World Hypertension Day: Unravelling the Complexity of Hypertension and Shaping a Healthier Future

Student Blog | For World Hypertension Day 2024, CGCC Student Liaison Officer Ho Ying Edwina Sze interviews CGCC Co-Director Dr Anoop Shah about the path towards unravelling the complexity of hypertension for a healthier future.
Anoop Shah hypertension quote

What is hypertension?

Hypertension, or high blood pressure, is a condition where blood pressure levels consistently exceed the normal range. Defining hypertension is essential to determine who should receive treatment, yet the threshold for hypertension is often considered debatable. Like BMI, different populations may have different thresholds for hypertension. This includes variations among ethnic groups and individuals with comorbidities like arrhythmia and type 2 diabetes.

The 2017 American College of Cardiology/American Heart Association (ACC/AHA) guidelines define SBP of 130 to 139 or diastolic BP of 80 to 89 mm Hg defined stage 1 hypertension, whereas any values >140/90 mm Hg defined stage 2 hypertension. The 2018 European Society of Cardiology/European Society of Hypertension (ESC/ESH) guideline maintained the 140/90 mm Hg threshold and hypertension classification from the previous 2013 guideline, whereas the International Scoiety of Hypertension was overall closer to the ESC/ESH than the ACC/AHA guideline.

A figure showing how hypertension is defined and treated in the US and EU

However, regardless of the threshold for hypertension, there remains a dose-response relationship with cardiovascular risk, even within the normal range. This means that an increase in blood pressure at any range will increase cardiovascular risk. One of the most important trials within the field of hypertension, SPRINT, showed that targeting systolic blood pressure (SBP) <120 mm Hg in patients at high cardiovascular risk resulted in lower rates of cardiovascular events and mortality compared with standard treatment (<140 mm Hg).1 Most studies on hypertension and treatment decisions, such as SPRINT, are based on high-income countries, so applying those findings to regions like sub-Saharan Africa is uncertain. Further research is required to understand the specific risks and optimal management of hypertension in diverse populations globally.

Why do we need to care about hypertension?

Hypertension poses significant dangers to our health, making it a condition that demands attention and care. The consequences of uncontrolled high blood pressure can be severe. Firstly, hypertension puts excessive strain on the blood vessels, leading to their thickening and narrowing, impairing blood flow throughout the body. This can result in serious complications such as heart attacks, strokes, and heart failure. Hypertension also increases the risk of developing kidney disease, as the kidneys are responsible for filtering waste products from the blood. Over time, uncontrolled hypertension can damage the delicate blood vessels in the kidneys, leading to impaired kidney function. Moreover, hypertension is a major risk factor for cardiovascular diseases, including coronary artery disease, peripheral artery disease, and aortic aneurysms. These conditions can have debilitating consequences and significantly reduce the quality of life. By recognizing the dangers of hypertension and taking proactive steps to manage it, we can reduce the risk of these devastating complications and safeguard our long-term health.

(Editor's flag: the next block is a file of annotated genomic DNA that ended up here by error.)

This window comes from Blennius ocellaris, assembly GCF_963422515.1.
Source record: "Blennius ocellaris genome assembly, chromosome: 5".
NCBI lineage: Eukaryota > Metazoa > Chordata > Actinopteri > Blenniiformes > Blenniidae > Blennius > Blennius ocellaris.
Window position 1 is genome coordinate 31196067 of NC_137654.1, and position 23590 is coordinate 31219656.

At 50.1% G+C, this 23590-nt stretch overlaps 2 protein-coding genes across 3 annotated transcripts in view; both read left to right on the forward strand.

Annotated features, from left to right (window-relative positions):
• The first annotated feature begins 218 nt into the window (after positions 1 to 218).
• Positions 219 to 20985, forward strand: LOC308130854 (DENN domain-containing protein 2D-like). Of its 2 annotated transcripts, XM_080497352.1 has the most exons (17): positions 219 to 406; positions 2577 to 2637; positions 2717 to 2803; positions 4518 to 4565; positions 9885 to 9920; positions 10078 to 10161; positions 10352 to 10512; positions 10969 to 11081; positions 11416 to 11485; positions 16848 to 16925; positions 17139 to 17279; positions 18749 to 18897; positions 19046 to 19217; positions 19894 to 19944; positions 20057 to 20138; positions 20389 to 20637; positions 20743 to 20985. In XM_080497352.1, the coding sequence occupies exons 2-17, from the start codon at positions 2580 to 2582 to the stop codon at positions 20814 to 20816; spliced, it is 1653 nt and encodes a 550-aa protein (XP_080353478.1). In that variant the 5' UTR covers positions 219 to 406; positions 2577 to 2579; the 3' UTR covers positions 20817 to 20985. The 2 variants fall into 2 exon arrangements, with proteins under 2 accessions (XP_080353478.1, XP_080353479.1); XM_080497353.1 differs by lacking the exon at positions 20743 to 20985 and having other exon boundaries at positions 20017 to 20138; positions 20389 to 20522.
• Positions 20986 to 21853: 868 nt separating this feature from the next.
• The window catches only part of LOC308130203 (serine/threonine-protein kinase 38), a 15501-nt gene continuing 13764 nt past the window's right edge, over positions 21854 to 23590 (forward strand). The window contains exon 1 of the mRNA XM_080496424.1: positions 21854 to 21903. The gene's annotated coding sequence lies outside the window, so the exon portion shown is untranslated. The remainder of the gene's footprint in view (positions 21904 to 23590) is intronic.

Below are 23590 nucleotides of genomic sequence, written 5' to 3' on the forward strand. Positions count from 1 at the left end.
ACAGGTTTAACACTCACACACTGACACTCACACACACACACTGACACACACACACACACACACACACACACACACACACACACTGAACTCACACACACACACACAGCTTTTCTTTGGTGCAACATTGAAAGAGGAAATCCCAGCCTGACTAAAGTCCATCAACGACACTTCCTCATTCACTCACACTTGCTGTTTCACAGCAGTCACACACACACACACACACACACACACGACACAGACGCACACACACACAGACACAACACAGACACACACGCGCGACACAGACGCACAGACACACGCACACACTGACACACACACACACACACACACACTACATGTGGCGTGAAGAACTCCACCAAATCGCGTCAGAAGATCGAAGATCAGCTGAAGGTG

Where is HT prevalent?

Hypertension, a global health concern, exhibits varying prevalence rates across different regions. Notably, those of black ethnicity tend to have higher blood pressure levels compared to their Caucasian counterparts beginning in childhood.2–4 Understanding the factors contributing to early hypertension and the disparities between African and Western populations remains a subject of ongoing research.

Among specific populations, there is a growing concern regarding the rise of hypertension among the youth. For example, a study conducted in Zimbabwe highlighted the high prevalence of elevated blood pressure among adolescents, suggesting a potential upward trend in the next five to ten years. This rise in systolic and diastolic hypertension in young individuals is particularly alarming due to its association with future cardiovascular diseases (CVD) and potential of early organ damage in the youth.5 However, existing international guidelines for screening and treatment focus on older adults but overlook the growing evidence that hypertension starts earlier in life and affects youth. More recent evidence emphasizes the need for further research on causes of early onset hypertension, impact on organs in young individuals, and strategies to prevent cardiovascular disease. Urgent attention is required to address whether screening for hypertension should be implemented, what are effective interventions to prevent hypertension among young people and whether the youth should be treated and if so, which treatment regiments are likely to be effective. Additionally, there is a need to establish standardized measurements for borderline high blood pressure and hypertension in adolescents. By addressing these research gaps, we can gain valuable insights into the prevalence, causes, and consequences of hypertension, especially among the younger population, ultimately enabling the development of effective prevention and management strategies.